The captives were taken some distance into the woods, where the Indians were joined by others of their party, making some 15 Indians in all. With the party were several squaws who rode on ponies while on the march, and while in camp prepared the food for the others. At first the Indians viewed the children with suspicion, and fearful that they would attempt to make their escape, held each child tightly by the wrist while following the trail, and at night kept a strict watch upon them. One of the squaws, however, took a fancy to the little girl and taught her how to cook in the Indian fashion. In this way an intimacy grew up between them which undoubtedly served to save her life, as the squaw on several occasions, when she seemed ready to drop from hunger and fatigue, gave her a seat on horseback. On the night of the capture the children were forced to march some 14 miles, as the Indians were fearful of pursuit, and the little captives were dragged some of the way by their heartless and cruel captors who paid no attention to their tears and cries. On the day following the capture, the party was forced over a like distance, and was then in the vicinity of Pepperell. Here a small stream was forded, and a circuit was made in the woods in order to avoid the settlement. At the close of that day the camp of a tribe of friendly Indians was reached as a great feast was in progress. Here the children had the first real nourishment they had had since leaving home. Early on the following morning the trail was resumed, and by night the party came into the neighborhood of the present location of Peterboro, N. H. Another day’s march brought them into the vicinity of where Claremont is now, and there a rest of half a day was taken, as the Indians then felt that they were beyond danger of pursuit. The captives were placed in charge of the squaws, and Taxous, the chief, and his warriors at once proceeded to get drunk in celebration of the success of their enterprise. The boys, who were somewhat familiar with Indian customs, were then told that they were to be taken to Coughnawaga, the village of the tribe on the banks of “ the great river.” They knew that the children of several of their neighbors had been carried off to Canada, and at once resigned themselves to the same fate, thanking their stars that it was no worse. From this point the line of march was so deflected that the Connecticut river was reached at a point where Windsor, Vt., now stands. Over Mountains, through woods, along the banks of rivers they continued, subsisting mainly upon berries, roots and acorns, such game as they could shoot or snare, and such fish as could be caught in the streams. Their route lay along by the present location of Woodstock, Pittsford and Orwell, until they reached the foot of Lake Champlain, where canoes were obtained, and they embarked for the upper waters of the lake. Coasting along the shore of the lake to its northern point, they followed one of its tributaries until they were near Montreal, when a short march brought them to Coughnawaga, the village of the tribe, which was situated on the banks of the St. Lawrence, the “great river” of the Indians, opposite the present location of Lachine, the La Chine of the early French settlers. As soon as the French people at Lachine learned that the Indians had a young girl who was to be sold as a captive, they flocked to the Indian village, and as she was a healthy, fine‑looking child, became interested in her. Among those who came to see her was Father Dubois, the venerable priest of the tribe, who interested M. de Lamorandiere, a wealthy French official, in her case. After several consultations it was decided that she should be purchased from the Indians. The purchase money was paid, she was delivered to M. de Lamorandiere, and was adopted into his family, the event being celebrated by a feast to which many of the French settlers were invited, while the little stranger was the special guest of honor.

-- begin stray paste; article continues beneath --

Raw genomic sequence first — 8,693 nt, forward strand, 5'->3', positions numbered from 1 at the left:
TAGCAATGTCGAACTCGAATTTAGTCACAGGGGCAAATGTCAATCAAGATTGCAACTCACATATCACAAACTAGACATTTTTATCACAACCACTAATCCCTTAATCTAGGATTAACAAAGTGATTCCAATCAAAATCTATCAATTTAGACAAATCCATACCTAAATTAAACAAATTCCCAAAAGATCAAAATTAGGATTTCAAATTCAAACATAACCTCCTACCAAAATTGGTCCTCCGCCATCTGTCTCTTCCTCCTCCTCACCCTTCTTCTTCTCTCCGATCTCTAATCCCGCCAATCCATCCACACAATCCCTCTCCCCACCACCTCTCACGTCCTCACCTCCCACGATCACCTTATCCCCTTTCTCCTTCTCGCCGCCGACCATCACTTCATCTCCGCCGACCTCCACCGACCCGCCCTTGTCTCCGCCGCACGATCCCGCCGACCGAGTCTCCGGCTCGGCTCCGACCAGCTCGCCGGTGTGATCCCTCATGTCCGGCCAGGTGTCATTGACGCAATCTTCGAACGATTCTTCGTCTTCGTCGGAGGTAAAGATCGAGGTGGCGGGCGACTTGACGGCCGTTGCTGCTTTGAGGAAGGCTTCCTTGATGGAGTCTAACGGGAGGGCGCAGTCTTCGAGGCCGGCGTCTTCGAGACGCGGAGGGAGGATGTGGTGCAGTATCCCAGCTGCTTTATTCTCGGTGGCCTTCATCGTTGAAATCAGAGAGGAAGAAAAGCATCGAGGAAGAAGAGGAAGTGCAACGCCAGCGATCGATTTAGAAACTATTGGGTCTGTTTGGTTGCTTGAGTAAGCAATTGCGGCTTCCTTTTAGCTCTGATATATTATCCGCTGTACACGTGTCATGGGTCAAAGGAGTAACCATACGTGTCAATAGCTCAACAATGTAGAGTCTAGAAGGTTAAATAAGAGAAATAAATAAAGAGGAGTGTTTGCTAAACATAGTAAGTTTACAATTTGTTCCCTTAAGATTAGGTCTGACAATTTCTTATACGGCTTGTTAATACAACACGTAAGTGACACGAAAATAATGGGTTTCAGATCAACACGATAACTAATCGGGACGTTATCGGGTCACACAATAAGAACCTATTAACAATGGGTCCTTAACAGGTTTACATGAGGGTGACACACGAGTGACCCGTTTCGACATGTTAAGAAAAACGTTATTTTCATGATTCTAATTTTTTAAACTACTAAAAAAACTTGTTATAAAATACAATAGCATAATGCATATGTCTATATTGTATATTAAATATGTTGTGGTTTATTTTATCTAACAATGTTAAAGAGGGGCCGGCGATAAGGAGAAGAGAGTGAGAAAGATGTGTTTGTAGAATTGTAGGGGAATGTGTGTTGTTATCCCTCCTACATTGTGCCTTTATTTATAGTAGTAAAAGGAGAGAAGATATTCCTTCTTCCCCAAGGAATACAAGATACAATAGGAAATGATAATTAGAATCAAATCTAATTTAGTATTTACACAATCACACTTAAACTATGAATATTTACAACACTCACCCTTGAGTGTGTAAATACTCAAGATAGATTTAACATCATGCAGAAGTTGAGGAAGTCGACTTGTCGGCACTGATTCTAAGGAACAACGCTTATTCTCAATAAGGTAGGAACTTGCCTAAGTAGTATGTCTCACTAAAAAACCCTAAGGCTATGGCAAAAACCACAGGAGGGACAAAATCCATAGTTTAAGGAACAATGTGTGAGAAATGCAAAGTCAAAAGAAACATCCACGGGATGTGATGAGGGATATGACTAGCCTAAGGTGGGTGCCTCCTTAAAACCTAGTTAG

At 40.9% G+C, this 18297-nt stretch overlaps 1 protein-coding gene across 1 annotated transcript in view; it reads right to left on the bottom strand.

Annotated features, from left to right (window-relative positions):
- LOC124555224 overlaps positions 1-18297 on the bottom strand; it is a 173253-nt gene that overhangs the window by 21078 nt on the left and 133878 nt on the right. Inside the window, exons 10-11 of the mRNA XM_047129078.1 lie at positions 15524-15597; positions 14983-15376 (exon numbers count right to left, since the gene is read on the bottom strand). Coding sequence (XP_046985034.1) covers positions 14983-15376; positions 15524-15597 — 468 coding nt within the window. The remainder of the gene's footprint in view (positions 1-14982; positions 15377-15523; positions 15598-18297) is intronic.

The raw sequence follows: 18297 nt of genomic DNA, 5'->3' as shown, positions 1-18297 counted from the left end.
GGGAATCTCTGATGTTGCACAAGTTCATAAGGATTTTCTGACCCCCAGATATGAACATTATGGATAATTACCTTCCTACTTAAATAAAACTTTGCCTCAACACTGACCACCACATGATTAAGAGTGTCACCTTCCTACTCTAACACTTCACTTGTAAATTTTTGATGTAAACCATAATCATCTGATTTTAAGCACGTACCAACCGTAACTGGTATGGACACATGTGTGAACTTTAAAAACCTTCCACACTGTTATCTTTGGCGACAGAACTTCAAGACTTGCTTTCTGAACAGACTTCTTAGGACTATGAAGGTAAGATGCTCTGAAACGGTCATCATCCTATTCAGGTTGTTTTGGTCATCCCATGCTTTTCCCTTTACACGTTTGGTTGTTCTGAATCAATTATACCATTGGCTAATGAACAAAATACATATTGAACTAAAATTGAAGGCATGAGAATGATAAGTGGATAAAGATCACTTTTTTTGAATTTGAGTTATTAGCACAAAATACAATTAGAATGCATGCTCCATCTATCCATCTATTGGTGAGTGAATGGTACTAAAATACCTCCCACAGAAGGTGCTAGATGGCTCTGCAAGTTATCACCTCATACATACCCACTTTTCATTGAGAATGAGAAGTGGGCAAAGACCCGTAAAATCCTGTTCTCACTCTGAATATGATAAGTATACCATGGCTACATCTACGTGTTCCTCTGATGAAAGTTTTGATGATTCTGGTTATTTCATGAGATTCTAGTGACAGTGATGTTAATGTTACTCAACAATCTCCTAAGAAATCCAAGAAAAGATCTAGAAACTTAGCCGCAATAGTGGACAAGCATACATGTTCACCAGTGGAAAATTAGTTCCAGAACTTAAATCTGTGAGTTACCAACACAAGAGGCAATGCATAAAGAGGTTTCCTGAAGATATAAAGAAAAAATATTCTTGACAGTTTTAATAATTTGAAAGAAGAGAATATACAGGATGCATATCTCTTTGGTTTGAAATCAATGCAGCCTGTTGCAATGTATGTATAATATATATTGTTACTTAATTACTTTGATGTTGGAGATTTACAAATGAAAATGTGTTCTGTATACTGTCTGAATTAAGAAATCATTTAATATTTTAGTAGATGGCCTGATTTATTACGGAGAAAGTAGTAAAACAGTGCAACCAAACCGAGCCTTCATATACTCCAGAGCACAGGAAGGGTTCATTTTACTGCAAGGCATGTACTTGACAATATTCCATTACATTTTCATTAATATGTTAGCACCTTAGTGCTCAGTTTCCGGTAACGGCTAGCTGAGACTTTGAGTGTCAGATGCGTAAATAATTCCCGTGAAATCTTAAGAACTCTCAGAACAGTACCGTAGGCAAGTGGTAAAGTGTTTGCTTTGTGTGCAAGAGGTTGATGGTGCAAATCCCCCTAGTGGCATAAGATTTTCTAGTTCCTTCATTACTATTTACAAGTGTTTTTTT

Game from the forest, and fish from the river formed the principal dishes, and the tables were adorned with puddings and ices, tarts and cakes, for M. de Lamorandiere was famed as an epicure, and brought with him to the new world a love of the gastronomic art that long made his feasts celebrated. Rabbits baked and fricasseed and served with tempting gravies, boiled partridge, venison steaks tender and juicy, wild turkey, the luscious Indian corn, and last but not least, a monster salmon, flanked with crisp trout and blackfish, were served to the guests smoking hot, and were washed down with copious libations of the choice wines which were set out only upon great occasions. Father Dubois’ interest in the little waif continued, and under his care she soon acquired a fair knowledge of the French language. Soon after reaching Canada, Sarah had learned that her relative, Lydia Longley, who had been carried off by the Indians at the time of the Longley massacre 13 years before, was living with the sisters in charge of the Convent of Notre Dame. Her desire to see Lydia was finally gratified. She was taken to the convent and there saw not the romping child she had expected, but a sedate and most accomplished woman. She learned from Lydia who had taken sacred vows, that when she was taken from Groton her little sister Betty had succumbed to the hardships of the march, and had died on the way to Canada; that her brother John who had been living with the Indians had been ransomed by his relatives, and had returned to Groton to live.